Physiological relaxation induced by horticultural activity: transplanting work using flowering plants
Springer Science and Business Media LLC -- Journal of Physiological Anthropology
DOI 10.1186/1880-6805-32-15
  1. Horticultural activity
  2. Therapeutic effects
  3. Heart rate variability
  4. Autonomic nervous activity
  5. Personality difference


Despite increasing attention and a growing volume of research data, little physiological evidence is available on the benefits of horticultural activity and the different effects on individuals. Therefore, the aim of the present study was to investigate the physiological effects of horticultural activity and to examine how differences in personality alter these effects.


The effects of transplanting real flowers (horticultural activity) and handling artificial flowers (control activity) on human physiological activity were compared. On the first day, eight participants engaged in horticultural activity and another eight in the control activity. On the second day, participants switched roles. Participants’ physiological conditions during each activity were assessed by measuring the heart rate and heart rate variability (HRV). Psychological responses, which were measured using a semantic differential rating scale, showed that the horticultural activity promoted comfortable, soothed, and natural feelings, compared to the control activity. Analysis of physiological responses using two-way repeated measures analysis of variance (ANOVA) revealed that sympathetic nervous activity significantly decreased in the late time period (11 to 15 minutes) of horticultural activity only in the type A group.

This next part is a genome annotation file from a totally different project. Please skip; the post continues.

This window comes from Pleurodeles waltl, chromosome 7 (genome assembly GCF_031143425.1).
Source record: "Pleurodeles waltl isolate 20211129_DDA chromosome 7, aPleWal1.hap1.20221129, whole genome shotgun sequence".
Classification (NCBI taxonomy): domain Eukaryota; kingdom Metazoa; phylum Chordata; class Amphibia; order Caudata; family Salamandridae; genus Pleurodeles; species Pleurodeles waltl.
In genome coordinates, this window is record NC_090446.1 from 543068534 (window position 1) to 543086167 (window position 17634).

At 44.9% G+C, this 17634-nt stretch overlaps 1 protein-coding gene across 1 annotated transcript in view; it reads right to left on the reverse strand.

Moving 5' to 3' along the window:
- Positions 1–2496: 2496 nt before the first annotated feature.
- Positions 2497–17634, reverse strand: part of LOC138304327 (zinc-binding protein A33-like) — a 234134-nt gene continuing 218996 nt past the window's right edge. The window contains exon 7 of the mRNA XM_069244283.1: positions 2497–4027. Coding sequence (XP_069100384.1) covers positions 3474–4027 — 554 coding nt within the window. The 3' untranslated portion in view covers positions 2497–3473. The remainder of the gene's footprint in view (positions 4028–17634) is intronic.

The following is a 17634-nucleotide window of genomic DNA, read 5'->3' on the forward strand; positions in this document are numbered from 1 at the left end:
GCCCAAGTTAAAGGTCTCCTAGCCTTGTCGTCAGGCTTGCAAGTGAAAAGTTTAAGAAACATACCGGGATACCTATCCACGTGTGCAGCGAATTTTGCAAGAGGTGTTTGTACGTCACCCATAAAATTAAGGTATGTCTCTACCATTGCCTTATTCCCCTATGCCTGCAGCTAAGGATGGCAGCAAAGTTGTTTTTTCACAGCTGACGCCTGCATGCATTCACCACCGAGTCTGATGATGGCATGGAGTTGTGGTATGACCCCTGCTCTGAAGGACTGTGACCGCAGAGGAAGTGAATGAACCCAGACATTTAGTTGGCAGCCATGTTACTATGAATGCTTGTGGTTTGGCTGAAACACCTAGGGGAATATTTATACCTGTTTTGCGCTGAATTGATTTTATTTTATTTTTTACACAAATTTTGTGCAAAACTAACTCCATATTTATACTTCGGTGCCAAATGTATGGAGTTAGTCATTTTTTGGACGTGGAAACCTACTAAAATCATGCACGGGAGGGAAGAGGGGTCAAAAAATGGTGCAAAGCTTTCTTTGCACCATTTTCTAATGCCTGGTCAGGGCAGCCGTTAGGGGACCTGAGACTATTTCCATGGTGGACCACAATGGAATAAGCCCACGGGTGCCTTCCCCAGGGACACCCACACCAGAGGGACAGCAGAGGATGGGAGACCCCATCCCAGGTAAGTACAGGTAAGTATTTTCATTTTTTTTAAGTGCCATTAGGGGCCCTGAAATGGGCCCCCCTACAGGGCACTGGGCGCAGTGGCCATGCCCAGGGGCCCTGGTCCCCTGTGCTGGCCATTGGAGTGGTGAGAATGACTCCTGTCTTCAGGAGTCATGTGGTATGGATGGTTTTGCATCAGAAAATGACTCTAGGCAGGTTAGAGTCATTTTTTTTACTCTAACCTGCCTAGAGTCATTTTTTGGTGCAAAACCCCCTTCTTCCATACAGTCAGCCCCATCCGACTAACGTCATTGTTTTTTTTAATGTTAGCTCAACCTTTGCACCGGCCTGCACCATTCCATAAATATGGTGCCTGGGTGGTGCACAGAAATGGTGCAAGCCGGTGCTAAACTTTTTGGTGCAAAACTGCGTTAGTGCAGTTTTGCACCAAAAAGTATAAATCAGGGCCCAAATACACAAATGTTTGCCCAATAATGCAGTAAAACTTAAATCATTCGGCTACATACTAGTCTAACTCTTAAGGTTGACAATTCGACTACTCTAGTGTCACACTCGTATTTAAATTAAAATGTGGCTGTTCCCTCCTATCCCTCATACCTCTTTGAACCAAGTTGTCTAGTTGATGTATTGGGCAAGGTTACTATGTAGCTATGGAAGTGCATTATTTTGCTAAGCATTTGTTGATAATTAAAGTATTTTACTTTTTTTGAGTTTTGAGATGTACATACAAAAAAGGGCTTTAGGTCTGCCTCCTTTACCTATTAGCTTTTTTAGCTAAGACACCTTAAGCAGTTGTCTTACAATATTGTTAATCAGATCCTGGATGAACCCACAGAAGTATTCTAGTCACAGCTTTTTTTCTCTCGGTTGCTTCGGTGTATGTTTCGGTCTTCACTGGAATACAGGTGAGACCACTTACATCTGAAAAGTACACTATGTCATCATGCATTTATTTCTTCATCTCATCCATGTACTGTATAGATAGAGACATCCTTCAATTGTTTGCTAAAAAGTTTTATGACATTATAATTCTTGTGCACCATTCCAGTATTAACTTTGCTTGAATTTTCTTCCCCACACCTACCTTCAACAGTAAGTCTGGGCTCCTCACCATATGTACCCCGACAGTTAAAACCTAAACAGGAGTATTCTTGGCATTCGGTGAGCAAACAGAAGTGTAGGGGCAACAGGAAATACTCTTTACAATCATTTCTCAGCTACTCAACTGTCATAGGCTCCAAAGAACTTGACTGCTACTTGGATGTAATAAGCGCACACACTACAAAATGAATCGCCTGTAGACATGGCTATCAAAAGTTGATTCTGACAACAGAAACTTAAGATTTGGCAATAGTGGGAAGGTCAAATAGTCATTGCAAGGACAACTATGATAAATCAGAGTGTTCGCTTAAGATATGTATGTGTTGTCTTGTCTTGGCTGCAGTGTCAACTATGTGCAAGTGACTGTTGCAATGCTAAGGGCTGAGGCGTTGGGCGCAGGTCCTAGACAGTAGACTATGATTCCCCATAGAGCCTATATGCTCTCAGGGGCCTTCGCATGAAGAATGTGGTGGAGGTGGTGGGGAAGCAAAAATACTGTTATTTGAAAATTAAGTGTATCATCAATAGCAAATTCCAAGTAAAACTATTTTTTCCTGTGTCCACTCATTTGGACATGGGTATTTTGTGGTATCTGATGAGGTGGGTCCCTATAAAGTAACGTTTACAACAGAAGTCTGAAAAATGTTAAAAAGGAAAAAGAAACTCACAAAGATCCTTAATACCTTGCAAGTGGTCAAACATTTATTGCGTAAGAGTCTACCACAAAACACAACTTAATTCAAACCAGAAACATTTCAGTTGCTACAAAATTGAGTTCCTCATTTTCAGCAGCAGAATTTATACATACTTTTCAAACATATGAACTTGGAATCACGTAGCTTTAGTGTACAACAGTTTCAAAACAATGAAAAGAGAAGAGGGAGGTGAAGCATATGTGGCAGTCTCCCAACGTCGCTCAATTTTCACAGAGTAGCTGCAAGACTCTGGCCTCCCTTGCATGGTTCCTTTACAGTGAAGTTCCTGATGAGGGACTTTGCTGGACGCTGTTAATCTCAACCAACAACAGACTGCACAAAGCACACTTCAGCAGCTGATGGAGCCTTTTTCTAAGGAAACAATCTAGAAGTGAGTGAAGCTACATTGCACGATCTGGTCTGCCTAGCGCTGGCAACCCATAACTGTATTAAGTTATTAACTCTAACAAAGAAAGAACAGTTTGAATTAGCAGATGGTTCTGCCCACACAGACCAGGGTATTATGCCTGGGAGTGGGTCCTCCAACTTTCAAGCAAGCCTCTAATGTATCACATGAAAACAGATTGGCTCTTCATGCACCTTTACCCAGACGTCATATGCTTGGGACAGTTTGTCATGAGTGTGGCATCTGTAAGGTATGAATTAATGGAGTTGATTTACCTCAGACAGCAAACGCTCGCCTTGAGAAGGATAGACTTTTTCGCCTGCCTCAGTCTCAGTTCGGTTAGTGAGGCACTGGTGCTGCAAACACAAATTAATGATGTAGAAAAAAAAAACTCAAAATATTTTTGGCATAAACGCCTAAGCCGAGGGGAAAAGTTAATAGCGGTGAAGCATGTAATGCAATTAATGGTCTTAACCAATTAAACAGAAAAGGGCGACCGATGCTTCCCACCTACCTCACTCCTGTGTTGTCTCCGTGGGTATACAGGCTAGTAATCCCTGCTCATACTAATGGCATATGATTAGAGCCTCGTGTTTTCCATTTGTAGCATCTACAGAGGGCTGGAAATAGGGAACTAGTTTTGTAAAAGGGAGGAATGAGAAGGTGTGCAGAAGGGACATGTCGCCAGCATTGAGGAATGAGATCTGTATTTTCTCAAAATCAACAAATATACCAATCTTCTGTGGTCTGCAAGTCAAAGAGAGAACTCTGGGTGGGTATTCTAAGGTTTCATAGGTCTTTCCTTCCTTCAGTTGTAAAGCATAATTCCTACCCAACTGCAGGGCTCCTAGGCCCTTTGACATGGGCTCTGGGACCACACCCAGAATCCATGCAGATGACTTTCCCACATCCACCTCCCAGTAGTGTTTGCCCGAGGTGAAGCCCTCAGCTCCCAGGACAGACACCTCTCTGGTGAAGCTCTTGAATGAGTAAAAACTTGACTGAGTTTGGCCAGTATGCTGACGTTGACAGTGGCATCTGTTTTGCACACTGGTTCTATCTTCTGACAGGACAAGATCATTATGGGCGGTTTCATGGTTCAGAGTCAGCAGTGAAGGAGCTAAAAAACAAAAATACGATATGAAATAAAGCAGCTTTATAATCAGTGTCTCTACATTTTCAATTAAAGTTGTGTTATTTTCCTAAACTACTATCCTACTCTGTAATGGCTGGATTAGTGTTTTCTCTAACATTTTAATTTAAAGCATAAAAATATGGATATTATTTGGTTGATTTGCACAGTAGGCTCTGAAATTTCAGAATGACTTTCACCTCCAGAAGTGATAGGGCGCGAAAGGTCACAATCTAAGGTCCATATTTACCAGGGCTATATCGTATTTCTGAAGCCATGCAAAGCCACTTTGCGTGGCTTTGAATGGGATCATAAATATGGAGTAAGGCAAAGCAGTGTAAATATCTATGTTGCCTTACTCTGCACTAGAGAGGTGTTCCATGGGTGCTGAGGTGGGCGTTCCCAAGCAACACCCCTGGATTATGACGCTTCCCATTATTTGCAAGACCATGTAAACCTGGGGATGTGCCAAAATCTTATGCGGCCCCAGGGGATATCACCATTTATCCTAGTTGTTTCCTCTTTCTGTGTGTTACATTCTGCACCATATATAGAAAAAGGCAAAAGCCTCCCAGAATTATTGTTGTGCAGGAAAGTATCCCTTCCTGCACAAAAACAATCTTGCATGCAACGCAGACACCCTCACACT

This study supports the fact that the horticultural activity can enhance psychological and physiological relaxation effects, although these physiological effects can differ among individuals with different personalities.